The ability to repair suffering relationships is a vital business skill. Cultivating emotional intelligence and control will give you a competitive edge in the negotiation and empower you to be effective under pressure.
1. The Late-Night FM DJ Voice To The Rescue
When things are rocky, it’s easy to get derailed yourself. You may even be faced with repairing a relationship that somebody else has muddied. However you got here, you’re likely to need to put the brakes on your own reactions. In your mental rehearsals for the interaction, imagine yourself using the the soothing, downward inflecting “Late-Night FM DJ Voice”. The crazy thing about the use of this voice, is that in not only calms them down, it automatically calms you down when you use it and helps you sooth the entire situation.
2. Be Preemptive By Labeling Their Negative Reactions
Prepare for a hard conversation by anticipating your counterpart’s negative overreactions and creating labels to defuse them preemptively. How might they unfairly overreact to their account switching hands in the midst of a tense situation? What might they wrongly assume about you coming in? Think of everything your gut instincts are sensing you might need to deny, and then instead of denying them, simply label them. Labeling these negatives in no way, shape, or form means accepting responsibility or that they’re even true; it simply means addressing the elephant in the room. The negative label, “I’m sure it looks like we’re all over the place here,” anticipates a perceived negative and drains it of its power. If your associates didn’t make a good first impression, a label like “it may seem like we’re the biggest bunch of jerks you’ve ever encountered,” acknowledges their point of view without assigning responsibility. Remember, if you label negative reactions that aren’t there, you don’t create them, you actually inoculate yourself from them. As you approach the negotiation table, use a quick cold read and accusation audit to get ahead of things. Doing so will reduce their impact and help you nurture a great environment.
3. Know How to Buy Time With A Mirror
If the heat of the moment when you’re being yelled at, it’s difficult to control your emotions, and even more challenging to think. In those instances, if you find yourself freezing up, a mirror can be your best friend. Mirroring—or repeating back the last one to three words that your counterpart has said using upward inflection at the end (like asking a question) — is a great way to regain your balance and buy time. Because mirroring doesn’t take much brain power, it will give you a moment to process new information and come up with strategic labels and calibrated questions.
4. Double-down On The Tactical Empathy
If you’ve laid on the empathy and are still met with silence, what you’re really being told is that you’re on the right track, you just need to go farther. One of our main guidelines here is, “If you don’t feel like you’re laying it on thick, you’re not laying it on thick enough.” By using tactical empathy to demonstrate an understanding of the person’s perspective, it’s possible to provide a sense of accountability without assigning responsibility. Use labels that relate to their core issues and speak to the future in order to change the dynamic of the conversation. Changing the beginning of a label in this context from “You seem…” to “I know…” can be appropriate. Labels like “I know you want to make good decisions for your company” and “I know you’re concerned about forming long-term relationships,” can strengthen their confidence in you. Be fearless with your use of tactical empathy and that is how you will come off: fearless.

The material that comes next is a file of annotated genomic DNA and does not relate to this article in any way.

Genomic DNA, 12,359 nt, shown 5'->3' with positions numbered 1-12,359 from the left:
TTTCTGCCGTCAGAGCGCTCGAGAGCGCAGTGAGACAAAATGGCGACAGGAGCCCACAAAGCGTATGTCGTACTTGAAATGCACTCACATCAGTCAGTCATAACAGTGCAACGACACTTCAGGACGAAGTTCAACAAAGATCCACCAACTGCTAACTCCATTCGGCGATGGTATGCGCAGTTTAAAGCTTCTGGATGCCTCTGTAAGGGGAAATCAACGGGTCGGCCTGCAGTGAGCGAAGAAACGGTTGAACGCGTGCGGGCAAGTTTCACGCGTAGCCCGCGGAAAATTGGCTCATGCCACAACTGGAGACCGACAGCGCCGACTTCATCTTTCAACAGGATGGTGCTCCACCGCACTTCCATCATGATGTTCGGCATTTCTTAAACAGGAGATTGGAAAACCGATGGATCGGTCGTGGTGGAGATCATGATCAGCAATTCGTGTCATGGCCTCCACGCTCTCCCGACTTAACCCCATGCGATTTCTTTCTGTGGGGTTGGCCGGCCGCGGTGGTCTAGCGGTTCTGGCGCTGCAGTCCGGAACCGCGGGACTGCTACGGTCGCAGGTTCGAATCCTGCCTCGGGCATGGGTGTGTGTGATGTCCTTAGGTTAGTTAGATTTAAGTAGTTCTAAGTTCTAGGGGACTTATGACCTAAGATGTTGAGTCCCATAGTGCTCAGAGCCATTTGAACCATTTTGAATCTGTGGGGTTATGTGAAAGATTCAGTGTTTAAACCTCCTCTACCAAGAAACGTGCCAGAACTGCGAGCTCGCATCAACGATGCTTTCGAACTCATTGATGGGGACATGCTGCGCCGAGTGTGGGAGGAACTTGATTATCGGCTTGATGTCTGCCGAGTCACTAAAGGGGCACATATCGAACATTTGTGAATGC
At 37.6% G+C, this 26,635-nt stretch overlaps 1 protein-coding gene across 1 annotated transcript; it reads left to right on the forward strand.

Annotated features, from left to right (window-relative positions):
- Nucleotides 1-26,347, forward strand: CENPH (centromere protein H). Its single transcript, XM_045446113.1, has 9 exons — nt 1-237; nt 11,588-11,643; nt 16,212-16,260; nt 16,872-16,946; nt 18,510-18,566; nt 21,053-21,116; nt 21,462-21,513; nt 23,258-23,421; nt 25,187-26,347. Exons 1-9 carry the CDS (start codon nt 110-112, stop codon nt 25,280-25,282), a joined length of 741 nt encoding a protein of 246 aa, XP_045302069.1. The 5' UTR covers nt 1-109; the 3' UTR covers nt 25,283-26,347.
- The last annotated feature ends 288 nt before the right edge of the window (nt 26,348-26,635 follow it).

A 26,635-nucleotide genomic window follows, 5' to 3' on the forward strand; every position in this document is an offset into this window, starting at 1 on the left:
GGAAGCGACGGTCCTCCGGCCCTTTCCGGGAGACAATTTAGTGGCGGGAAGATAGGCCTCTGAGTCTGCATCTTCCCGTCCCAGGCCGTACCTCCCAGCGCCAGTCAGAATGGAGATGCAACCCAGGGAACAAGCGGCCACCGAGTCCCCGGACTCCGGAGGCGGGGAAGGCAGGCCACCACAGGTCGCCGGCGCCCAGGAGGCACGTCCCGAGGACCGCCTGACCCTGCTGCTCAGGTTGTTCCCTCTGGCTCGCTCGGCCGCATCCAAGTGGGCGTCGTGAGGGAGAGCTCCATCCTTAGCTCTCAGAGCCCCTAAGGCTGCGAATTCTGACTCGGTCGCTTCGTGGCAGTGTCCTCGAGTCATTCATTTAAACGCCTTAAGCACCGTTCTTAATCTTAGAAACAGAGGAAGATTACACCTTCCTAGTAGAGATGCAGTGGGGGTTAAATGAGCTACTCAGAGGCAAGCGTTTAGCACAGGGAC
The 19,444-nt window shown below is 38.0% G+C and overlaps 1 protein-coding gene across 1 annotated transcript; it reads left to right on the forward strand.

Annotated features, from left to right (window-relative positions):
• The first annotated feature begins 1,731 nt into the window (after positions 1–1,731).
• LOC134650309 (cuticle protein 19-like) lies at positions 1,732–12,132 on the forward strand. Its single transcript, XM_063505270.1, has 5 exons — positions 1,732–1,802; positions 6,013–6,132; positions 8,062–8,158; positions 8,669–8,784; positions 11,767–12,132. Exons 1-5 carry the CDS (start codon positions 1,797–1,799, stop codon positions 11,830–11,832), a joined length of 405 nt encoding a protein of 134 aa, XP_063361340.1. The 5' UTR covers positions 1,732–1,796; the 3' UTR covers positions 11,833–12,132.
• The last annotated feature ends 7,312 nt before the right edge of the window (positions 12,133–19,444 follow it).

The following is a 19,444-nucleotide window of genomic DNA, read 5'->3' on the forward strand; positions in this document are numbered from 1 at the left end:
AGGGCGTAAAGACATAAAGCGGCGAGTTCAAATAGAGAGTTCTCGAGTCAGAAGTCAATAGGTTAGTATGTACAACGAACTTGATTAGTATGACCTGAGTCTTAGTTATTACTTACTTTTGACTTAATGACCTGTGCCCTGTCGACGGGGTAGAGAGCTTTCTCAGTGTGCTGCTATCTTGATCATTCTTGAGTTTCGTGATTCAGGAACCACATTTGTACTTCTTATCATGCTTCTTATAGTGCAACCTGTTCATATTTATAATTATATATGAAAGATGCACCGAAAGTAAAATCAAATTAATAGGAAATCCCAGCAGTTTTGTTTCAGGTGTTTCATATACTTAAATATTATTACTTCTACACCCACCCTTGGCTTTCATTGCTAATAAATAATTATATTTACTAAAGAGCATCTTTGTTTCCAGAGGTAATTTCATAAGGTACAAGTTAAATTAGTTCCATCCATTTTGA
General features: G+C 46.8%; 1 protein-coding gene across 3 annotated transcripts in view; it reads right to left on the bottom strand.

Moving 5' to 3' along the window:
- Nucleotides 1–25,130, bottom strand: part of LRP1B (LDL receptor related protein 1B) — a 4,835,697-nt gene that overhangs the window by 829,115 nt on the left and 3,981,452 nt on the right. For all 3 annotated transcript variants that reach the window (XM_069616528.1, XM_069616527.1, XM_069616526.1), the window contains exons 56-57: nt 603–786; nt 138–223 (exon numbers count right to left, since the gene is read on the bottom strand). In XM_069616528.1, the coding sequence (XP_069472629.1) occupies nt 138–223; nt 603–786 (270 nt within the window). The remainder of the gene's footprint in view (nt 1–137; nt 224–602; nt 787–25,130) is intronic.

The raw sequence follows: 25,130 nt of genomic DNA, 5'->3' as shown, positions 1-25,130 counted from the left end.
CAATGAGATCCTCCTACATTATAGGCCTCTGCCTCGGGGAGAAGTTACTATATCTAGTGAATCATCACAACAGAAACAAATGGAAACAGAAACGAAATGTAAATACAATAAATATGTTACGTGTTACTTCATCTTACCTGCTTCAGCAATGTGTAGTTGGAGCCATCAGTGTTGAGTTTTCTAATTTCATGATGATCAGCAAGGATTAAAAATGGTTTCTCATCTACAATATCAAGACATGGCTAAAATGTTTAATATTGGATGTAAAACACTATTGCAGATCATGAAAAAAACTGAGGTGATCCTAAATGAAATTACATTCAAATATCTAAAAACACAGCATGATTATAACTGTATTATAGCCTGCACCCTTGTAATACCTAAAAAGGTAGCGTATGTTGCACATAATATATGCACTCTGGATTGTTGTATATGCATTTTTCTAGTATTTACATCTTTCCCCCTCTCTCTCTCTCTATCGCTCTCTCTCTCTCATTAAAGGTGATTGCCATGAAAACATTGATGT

5. Ask Calibrated Questions
You may need to follow up with a calibrated question. Asking “What?” and “How?” questions gives your counterpart the opportunity to speak to the problem at hand and provides them with a sense of control. It also gives you the chance to learn about their core drivers and enlist their help in working toward a solution. A simple and straightforward question like “How do you want to proceed?” or “How do you think we should fix this?” can absorb the energy of an attack and shift the focus back to them. As you prepare calibrated questions prior to the negotiation, remember that every question has a flip-side label that can accomplish the same thing. For example, the question, “How do you want to fix this?” can be turned into the label, “It seems like you have an idea of how to fix this.” As you grow more familiar with these communication techniques, it becomes easier to transform questions into negative and positive labels (and vice versa) and adapt in the moment without losing focus.
When you’re negotiating with a hostile party, it pays to know what communication skills and techniques will help you get what you want. But true flexibility under pressure demands consistent low-stakes practice. The most effective negotiators are those that continue to look for ways they can improve and maintain their negotiation super-powers!